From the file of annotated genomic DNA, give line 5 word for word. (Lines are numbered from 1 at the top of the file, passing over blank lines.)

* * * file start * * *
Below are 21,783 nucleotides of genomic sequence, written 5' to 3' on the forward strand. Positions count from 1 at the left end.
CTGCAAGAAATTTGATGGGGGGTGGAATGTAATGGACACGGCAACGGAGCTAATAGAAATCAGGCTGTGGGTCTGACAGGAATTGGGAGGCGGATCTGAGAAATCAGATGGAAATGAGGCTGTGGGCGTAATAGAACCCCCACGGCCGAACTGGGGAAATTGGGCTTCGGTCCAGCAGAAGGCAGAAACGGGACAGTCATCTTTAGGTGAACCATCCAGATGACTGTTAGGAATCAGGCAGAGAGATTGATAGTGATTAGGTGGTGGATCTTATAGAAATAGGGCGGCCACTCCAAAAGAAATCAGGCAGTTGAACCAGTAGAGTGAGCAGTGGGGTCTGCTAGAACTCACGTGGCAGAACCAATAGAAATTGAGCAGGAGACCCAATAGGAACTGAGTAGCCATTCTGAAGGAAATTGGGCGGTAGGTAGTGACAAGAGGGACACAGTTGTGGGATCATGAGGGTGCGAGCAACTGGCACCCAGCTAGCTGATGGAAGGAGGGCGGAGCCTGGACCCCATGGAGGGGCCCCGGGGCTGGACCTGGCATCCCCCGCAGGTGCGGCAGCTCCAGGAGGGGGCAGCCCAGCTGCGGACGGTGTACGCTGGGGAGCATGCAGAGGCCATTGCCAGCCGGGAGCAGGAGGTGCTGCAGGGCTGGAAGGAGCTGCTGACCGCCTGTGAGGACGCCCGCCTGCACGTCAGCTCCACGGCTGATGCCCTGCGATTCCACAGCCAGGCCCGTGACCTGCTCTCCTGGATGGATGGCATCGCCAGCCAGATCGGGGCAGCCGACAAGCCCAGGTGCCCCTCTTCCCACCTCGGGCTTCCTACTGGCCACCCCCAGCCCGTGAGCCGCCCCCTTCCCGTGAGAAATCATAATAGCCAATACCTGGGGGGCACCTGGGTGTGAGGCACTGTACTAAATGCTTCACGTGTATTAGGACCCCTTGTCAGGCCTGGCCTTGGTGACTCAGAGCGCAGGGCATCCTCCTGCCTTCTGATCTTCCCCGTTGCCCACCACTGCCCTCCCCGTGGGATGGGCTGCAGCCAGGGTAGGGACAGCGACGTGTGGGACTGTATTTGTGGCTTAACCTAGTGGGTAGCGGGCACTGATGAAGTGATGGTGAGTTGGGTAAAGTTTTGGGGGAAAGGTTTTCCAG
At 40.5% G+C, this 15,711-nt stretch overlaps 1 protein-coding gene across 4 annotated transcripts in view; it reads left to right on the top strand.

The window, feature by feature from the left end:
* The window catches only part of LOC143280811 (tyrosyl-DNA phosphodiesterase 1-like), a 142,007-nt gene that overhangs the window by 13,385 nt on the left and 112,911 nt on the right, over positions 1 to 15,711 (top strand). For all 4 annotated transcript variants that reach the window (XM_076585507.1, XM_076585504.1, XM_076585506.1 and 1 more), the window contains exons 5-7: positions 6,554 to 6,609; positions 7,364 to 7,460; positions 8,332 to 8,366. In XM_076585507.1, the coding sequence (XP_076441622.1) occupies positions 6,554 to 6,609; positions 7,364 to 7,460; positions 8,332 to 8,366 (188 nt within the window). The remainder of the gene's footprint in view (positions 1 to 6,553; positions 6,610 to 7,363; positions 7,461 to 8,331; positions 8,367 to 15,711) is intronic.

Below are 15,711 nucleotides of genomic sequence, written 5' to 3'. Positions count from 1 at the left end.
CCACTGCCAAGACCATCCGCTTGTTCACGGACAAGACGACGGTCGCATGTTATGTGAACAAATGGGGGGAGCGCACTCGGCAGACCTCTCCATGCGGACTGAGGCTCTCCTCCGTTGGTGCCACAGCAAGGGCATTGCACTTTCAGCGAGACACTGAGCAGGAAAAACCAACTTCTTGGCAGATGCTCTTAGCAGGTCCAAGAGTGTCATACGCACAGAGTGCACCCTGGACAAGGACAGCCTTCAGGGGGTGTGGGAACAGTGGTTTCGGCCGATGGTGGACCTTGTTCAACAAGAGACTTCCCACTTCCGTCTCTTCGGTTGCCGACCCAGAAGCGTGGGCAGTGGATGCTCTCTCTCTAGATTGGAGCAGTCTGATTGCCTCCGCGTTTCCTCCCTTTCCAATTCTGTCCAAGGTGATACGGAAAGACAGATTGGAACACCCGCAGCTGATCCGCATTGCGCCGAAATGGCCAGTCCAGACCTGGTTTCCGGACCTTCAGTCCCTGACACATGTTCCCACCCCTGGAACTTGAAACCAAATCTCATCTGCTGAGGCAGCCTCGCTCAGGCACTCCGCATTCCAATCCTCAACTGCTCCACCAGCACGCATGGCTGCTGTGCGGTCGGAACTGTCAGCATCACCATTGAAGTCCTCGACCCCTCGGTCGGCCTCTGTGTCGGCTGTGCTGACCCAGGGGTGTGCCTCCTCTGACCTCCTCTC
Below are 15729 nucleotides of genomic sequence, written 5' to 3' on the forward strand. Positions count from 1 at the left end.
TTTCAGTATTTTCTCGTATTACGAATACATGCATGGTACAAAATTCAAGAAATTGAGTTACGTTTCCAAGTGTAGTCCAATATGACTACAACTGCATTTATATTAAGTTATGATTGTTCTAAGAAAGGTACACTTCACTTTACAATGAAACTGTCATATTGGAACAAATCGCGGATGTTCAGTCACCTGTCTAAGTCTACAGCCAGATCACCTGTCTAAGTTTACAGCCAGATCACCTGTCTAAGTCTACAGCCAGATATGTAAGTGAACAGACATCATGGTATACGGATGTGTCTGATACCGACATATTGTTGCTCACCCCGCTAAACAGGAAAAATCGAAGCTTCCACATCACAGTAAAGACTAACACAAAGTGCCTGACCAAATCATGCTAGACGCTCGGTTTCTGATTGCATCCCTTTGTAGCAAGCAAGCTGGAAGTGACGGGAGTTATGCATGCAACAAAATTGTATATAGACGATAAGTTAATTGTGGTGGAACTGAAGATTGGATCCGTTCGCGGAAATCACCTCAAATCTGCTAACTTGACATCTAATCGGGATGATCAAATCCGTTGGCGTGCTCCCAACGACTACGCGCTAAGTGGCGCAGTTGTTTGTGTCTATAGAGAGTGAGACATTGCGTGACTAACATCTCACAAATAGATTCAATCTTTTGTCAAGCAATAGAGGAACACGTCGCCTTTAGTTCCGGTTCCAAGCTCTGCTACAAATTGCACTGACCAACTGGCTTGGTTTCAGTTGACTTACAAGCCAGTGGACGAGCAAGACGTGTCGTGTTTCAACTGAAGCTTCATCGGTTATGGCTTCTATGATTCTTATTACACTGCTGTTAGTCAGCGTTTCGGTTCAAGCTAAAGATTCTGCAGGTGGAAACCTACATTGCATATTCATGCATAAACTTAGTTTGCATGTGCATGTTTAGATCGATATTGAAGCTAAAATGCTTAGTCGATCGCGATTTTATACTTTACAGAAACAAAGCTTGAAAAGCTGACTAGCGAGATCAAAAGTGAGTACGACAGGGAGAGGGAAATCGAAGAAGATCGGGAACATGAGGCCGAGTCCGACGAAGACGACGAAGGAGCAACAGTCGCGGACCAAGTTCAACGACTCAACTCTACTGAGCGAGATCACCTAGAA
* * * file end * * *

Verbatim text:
* The window catches only part of LOC143280811 (tyrosyl-DNA phosphodiesterase 1-like), a 142,007-nt gene that overhangs the window by 13,385 nt on the left and 112,911 nt on the right, over positions 1 to 15,711 (top strand). For all 4 annotated transcript variants that reach the window (XM_076585507.1, XM_076585504.1, XM_076585506.1 and 1 more), the window contains exons 5-7: positions 6,554 to 6,609; positions 7,364 to 7,460; positions 8,332 to 8,366. In XM_076585507.1, the coding sequence (XP_076441622.1) occupies positions 6,554 to 6,609; positions 7,364 to 7,460; positions 8,332 to 8,366 (188 nt within the window). The remainder of the gene's footprint in view (positions 1 to 6,553; positions 6,610 to 7,363; positions 7,461 to 8,331; positions 8,367 to 15,711) is intronic.